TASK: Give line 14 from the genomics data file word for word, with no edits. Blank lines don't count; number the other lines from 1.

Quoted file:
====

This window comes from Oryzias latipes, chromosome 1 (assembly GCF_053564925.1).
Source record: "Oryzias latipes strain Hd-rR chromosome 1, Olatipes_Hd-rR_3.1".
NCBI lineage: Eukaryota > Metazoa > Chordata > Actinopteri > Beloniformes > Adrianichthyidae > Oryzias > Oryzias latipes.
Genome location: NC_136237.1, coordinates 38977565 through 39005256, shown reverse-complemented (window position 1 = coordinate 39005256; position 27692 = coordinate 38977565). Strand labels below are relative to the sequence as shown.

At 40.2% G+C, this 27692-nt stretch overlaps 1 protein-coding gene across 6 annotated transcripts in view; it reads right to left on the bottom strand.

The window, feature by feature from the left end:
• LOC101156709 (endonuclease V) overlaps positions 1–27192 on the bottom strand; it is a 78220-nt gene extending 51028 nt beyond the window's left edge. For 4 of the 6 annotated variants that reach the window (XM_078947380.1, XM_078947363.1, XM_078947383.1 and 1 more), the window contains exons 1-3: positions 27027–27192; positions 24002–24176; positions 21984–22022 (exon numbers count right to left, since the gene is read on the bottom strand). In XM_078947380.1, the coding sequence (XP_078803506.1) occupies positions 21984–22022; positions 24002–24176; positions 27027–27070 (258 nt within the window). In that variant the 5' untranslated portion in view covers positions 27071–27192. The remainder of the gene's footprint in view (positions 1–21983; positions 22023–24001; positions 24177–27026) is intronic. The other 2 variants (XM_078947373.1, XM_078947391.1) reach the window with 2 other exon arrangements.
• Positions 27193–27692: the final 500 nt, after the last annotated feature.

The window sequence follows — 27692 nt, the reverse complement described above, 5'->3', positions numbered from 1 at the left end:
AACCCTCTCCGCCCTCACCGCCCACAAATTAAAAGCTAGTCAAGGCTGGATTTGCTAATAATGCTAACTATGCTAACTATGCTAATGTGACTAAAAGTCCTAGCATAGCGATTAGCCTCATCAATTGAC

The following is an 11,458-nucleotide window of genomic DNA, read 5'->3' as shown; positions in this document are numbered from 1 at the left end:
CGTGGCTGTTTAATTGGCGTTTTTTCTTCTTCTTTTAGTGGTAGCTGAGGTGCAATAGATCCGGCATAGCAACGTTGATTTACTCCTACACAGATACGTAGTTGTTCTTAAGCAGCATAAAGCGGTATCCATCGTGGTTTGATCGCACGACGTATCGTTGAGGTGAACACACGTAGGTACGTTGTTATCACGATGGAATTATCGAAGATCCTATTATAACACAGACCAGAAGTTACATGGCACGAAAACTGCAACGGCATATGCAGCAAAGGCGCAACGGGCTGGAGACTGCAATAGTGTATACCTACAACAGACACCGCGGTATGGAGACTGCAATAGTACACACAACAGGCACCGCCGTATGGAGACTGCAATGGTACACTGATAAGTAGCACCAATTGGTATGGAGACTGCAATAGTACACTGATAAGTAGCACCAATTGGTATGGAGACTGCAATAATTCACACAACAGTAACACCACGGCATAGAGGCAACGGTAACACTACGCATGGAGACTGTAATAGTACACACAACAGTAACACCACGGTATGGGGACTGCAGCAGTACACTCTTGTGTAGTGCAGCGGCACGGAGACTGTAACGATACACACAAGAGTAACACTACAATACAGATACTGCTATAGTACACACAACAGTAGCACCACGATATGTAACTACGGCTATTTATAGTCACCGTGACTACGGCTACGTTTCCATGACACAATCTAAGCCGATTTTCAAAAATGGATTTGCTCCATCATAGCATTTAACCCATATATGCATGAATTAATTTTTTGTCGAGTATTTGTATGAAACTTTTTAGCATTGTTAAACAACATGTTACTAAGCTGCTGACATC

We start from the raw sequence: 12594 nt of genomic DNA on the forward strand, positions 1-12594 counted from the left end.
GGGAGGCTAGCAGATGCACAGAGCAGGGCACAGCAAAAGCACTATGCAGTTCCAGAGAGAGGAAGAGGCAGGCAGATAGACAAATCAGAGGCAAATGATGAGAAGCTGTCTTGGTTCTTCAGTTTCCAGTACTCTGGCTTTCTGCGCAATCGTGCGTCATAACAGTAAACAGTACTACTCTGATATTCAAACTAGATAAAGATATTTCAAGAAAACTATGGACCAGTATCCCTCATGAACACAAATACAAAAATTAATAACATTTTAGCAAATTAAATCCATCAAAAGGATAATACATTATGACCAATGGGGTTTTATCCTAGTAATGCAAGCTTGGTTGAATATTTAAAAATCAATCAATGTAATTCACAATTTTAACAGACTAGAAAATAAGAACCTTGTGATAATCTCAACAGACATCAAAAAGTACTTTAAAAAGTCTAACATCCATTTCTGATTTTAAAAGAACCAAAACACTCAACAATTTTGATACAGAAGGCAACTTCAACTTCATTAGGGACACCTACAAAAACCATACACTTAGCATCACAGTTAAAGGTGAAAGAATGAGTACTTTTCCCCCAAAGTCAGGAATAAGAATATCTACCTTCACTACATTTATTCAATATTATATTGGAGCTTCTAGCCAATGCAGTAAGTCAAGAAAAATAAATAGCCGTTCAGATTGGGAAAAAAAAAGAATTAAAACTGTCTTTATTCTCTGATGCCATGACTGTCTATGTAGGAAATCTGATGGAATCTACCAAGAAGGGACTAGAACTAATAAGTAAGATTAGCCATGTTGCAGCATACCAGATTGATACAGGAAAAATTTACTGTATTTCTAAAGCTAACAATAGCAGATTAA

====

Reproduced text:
GGGAGGCTAGCAGATGCACAGAGCAGGGCACAGCAAAAGCACTATGCAGTTCCAGAGAGAGGAAGAGGCAGGCAGATAGACAAATCAGAGGCAAATGATGAGAAGCTGTCTTGGTTCTTCAGTTTCCAGTACTCTGGCTTTCTGCGCAATCGTGCGTCATAACAGTAAACAGTACTACTCTGATATTCAAACTAGATAAAGATATTTCAAGAAAACTATGGACCAGTATCCCTCATGAACACAAATACAAAAATTAATAACATTTTAGCAAATTAAATCCATCAAAAGGATAATACATTATGACCAATGGGGTTTTATCCTAGTAATGCAAGCTTGGTTGAATATTTAAAAATCAATCAATGTAATTCACAATTTTAACAGACTAGAAAATAAGAACCTTGTGATAATCTCAACAGACATCAAAAAGTACTTTAAAAAGTCTAACATCCATTTCTGATTTTAAAAGAACCAAAACACTCAACAATTTTGATACAGAAGGCAACTTCAACTTCATTAGGGACACCTACAAAAACCATACACTTAGCATCACAGTTAAAGGTGAAAGAATGAGTACTTTTCCCCCAAAGTCAGGAATAAGAATATCTACCTTCACTACATTTATTCAATATTATATTGGAGCTTCTAGCCAATGCAGTAAGTCAAGAAAAATAAATAGCCGTTCAGATTGGGAAAAAAAAAGAATTAAAACTGTCTTTATTCTCTGATGCCATGACTGTCTATGTAGGAAATCTGATGGAATCTACCAAGAAGGGACTAGAACTAATAAGTAAGATTAGCCATGTTGCAGCATACCAGATTGATACAGGAAAAATTTACTGTATTTCTAAAGCTAACAATAGCAGATTAA